River Garonne + Gironde Estuary : Cruising in Detail

Information about the 53km of tidal river from Castets-en-Dorthe (junction with the Canal de Garonne) to Bordeaux and (a further 30km downstream) the confluence of the River Garonne, the River Dordogne and the Gironde (the estuary of the Garonne).

See also general notes (foot of page).

Basic Information

  • Approximate notional minimum depth 1.80m, headroom 6.5m. This is a tidal river and also one with significant areas of sandbanks, shallows and other obstructions. Care must be taken to keep to the safe channel, including using the appropriate bridge arches. Neap tides are to be preferred.
  • Going upstream to Castets, leave Bordeaux 4-5hrs before local high water and carry the tide upstream for an approximately 6hr journey.
  • Going downstream to Bordeaux, leave Castets at local high water to carry the outgoing tide and river current.
  • Specific advice may be obtained from the VNF office at Castets ecluse – 05 56 62 83 07 or 06 62 99 63 91 (speak to Jean-Christophe who very knowledgeable and helpful) – or from the VNF regional office at Cadillac 05 56 62 66 50.
  • The Garonne Mascaret At Equinoctial (and other) Spring flood tides a mascaret (tidal bore) may form, particularly between PK31 Barsac and PK65 Begles, travelling up the river against the current. Cadillac pontoon should be avoided at this time but the phenomenon is not especially dangerous for experienced boaters in adequate craft if one keeps bows to the flood, to ride it, and a centre-stream position.
  • Using a pilot-guide book is strongly recommended: Breil Guides or Fluviacarte (Navicarte) Guides. Breil guide 16 is particularly good for the many small ports dotted along both sides of the Gironde.

PK17 Castets-en-Dorthe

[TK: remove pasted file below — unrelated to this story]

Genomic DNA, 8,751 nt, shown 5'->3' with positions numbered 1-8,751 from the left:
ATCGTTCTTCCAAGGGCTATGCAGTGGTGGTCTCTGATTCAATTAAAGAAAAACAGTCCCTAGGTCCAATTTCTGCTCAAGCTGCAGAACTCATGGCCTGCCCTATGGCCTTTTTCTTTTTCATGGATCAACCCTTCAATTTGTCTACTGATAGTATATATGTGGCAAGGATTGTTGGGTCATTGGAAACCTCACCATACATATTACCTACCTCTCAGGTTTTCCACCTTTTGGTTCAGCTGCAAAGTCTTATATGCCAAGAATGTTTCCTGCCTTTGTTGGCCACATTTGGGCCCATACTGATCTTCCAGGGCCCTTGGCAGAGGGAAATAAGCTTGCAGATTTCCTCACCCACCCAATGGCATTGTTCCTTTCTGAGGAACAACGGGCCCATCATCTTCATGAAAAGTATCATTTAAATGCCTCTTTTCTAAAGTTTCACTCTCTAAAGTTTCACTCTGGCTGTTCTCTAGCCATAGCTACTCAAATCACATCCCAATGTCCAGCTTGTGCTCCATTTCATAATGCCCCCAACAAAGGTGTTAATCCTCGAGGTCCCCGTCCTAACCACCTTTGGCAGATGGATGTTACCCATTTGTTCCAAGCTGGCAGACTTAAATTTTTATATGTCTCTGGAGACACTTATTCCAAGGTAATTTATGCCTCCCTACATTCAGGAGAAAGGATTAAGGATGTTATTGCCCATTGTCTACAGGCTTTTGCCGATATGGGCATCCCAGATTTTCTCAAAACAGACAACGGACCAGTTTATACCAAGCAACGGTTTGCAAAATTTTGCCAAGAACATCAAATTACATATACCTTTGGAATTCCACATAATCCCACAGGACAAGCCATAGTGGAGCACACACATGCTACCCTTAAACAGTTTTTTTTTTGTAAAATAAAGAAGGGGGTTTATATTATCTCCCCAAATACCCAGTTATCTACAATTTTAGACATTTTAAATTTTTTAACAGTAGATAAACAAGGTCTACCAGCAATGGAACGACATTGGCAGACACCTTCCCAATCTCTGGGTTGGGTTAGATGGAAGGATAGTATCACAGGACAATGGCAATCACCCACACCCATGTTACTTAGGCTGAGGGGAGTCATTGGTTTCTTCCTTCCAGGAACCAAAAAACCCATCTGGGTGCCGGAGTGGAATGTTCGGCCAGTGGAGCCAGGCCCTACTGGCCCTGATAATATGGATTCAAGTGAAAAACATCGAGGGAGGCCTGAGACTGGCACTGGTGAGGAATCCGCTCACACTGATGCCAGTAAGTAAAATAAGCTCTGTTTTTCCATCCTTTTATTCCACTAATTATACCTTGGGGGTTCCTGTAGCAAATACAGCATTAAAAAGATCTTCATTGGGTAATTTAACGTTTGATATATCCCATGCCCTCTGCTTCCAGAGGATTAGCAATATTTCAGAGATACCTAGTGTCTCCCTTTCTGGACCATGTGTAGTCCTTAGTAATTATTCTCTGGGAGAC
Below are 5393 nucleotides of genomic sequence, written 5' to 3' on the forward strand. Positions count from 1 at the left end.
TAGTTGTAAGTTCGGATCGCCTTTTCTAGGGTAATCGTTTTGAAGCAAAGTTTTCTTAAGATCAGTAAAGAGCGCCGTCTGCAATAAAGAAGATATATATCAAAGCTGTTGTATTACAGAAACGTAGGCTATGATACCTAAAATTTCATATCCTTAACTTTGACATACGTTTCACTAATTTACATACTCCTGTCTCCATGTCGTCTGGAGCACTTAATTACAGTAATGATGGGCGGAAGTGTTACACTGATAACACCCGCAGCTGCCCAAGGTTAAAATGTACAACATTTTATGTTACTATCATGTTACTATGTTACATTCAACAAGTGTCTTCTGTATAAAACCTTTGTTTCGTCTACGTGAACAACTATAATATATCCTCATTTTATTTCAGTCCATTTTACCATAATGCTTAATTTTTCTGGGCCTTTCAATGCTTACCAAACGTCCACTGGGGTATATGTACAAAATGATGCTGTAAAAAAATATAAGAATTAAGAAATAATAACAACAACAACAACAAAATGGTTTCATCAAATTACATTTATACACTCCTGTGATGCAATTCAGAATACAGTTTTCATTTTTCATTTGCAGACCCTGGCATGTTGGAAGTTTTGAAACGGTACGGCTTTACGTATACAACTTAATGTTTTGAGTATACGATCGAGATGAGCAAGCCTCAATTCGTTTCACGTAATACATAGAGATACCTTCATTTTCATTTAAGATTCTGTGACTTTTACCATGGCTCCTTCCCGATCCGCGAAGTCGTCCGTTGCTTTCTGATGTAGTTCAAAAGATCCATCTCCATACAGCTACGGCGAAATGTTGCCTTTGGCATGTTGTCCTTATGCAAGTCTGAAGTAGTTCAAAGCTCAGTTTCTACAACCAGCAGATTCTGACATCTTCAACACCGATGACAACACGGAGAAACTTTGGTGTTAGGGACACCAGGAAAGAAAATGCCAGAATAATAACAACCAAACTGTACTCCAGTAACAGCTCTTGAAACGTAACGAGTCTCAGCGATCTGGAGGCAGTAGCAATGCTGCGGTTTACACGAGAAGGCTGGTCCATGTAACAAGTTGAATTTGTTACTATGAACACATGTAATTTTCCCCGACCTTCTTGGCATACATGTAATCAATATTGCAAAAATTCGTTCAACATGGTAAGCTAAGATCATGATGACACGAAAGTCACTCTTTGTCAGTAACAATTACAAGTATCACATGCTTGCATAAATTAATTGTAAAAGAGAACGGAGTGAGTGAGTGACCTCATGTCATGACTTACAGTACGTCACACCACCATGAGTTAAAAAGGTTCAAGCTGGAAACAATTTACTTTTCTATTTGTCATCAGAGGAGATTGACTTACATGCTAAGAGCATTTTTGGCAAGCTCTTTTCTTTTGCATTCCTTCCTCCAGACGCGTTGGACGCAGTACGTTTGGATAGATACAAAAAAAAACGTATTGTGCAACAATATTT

Top photo – The large and very deep double chamber ecluse at the junction of the Canal de Garonne and the tidal river itself, taken at low water. Only the right-hand side of the side-by-side pair is used. VNF vignettes will possibly be checked at this ecluse, coming into the ‘system’ from the river – they can be purchased at the ecluse office (05 56 62 83 07) or online in advance (see VNF tariff information here). The entrance door is located two storeys up the face of the building: testament to the potential height of river flooding.

Lower photo – from the ecluse, looking west along the river and under the bridge. Just visible past the left-most bridge support is the river waiting pontoon.

Upstream
The Garonne is actually navigable for a further 12km upstream to La Réole. Take the rising tide up from Castets for this slightly adventurous step. After 2-3km, at the first upstream bend in the river (opposite Caudrot village), keep to the outside of the curve: there are rocks in mid-channel. Depth at La Réole may be less than 1.5m and the only mooring is a rowing club pontoon; having ‘made it’ you might then feel obliged just to return to Castets.

PK25 Langon

This is where the Airbus parts are unloaded from their barge, for onward road transport to Toulouse. No moorings.

PK35 Cadillac

Floating pontoon on piles, but best avoided at Spring tides. A very pleasant ancient village.